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McCormick, Bart E. (ed.) / The Wisconsin alumni magazine
Volume 28, Number 2 (Dec. 1926)

Frank, Glenn
An experiment in education,   pp. [51]-53

Page [51]

Vol. XXVIII                                    Madison, Wis., December, 1926
                                   Number 2
An Experiment' in Education
                 By PRESIDENT GLENN FRANK
   (Nation-wide attention has been at-
 tracted to the projected establishment of an
 Experimental College inside the college of
 Letters and Science at the University of
 Wisconsin.   This experimental college,
 which will be established in the fall
 of 1927, will be the result of a proposal
 made to the faculty by an Alll-University
 Study Commission which President Frank
 appointed last year: The Alumni Maga-
 zine "here passes on to the alumni the
 memorandum that Mr. Frank presented
 to the faculty when he appointed the Study
 Commission. Still other proposals will
 emerge from the work of this Commission,
 but this memorandum will give the alumni
 an interesting insight into the Experi-
 mental College proposal, pending the de-
 tailed development of its plans.)
 SEVERAL     months ago a resolution
    of this faculty, requested me to ap-
point,-an All-University Study Commis-
sion to review questions concerning the
articulation of the several parts and
processes of the University and to con-
sider possible improvements of instruc-
tion and the possible development of
more fryiitfil, rnnt-frt hp,_ o.+A .4.
mittee or be greatly thrilled by the
prospect of its possible contribution to
the educational efficiency of the Uni-
versity. We have been tinkering with
the curriculum   since academic time
began and I suspect that we are begin-
ning to realize rather generally that an
undue    concentration  on  curriculum
carpentry means that we are dealing in
most instances withý the mechanical
process of the addition and subtraction
of courses that- does not represent the
really determining factors in the edu-
cational efficiency or inefficiency of the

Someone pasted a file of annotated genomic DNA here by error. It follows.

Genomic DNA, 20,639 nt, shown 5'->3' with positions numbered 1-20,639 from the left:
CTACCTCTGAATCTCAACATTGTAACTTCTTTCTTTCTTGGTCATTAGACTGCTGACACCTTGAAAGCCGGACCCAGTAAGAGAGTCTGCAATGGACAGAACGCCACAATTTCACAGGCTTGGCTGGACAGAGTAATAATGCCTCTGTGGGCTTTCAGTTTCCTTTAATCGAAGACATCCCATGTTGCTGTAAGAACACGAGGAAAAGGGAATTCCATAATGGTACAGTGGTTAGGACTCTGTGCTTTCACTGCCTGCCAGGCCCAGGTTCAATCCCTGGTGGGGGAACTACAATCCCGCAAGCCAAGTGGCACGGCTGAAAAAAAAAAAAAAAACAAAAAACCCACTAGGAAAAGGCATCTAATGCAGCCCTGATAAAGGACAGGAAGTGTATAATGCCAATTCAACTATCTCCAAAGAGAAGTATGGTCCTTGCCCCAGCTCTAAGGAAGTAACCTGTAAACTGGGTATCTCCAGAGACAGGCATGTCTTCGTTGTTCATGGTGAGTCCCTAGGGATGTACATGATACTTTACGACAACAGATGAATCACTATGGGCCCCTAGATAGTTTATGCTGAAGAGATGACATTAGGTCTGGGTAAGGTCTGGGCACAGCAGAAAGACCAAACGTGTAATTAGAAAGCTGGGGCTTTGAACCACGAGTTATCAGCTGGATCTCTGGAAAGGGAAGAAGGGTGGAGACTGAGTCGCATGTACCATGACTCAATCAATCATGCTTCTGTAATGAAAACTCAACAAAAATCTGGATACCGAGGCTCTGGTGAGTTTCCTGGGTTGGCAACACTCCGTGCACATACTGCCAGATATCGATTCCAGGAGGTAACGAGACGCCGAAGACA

University. I do not mean to say that
the educational world may not now be
facing the challenge to some very far
reaching readjustments of curricula.
I mean only to say that the major prob-
lems in the future evolution of our uni-
versities lie in the field of the dynamics
rather than of the mechanics of educa-
tion. I am trying to say that I hope that
the commission I am appointing today
will prove to be more than the conven-
tional curriculum tinkering committee.
  I hope that the appointment of this
commission means that we are settina-
No one is under the delusion that you
desired to create a sort of corporate
academic Mussolini who would under-
taketo oictate-he fiuture-educational
policies of the University.   However
definite may be the proposals that grow
out of its discussion, I conceive one of its
major functions to be that of a sort of
informal: general staff for the suggestion
and stimulation of a University-wide
discussion of the fundamental problems
that are today harassing the minds of
those who have the future of higher edu-.
cation at heart, those really funda-
mental problems a realistic considera-
tion of which might chart the next steps
that shall determine the direction higher
education is to take.
  If this commission, either in its pres-
ent form or with a future extended
membership, shall, despite the fact that
it is a general University commission,
concern itself with the problems that
center in a specific college or specific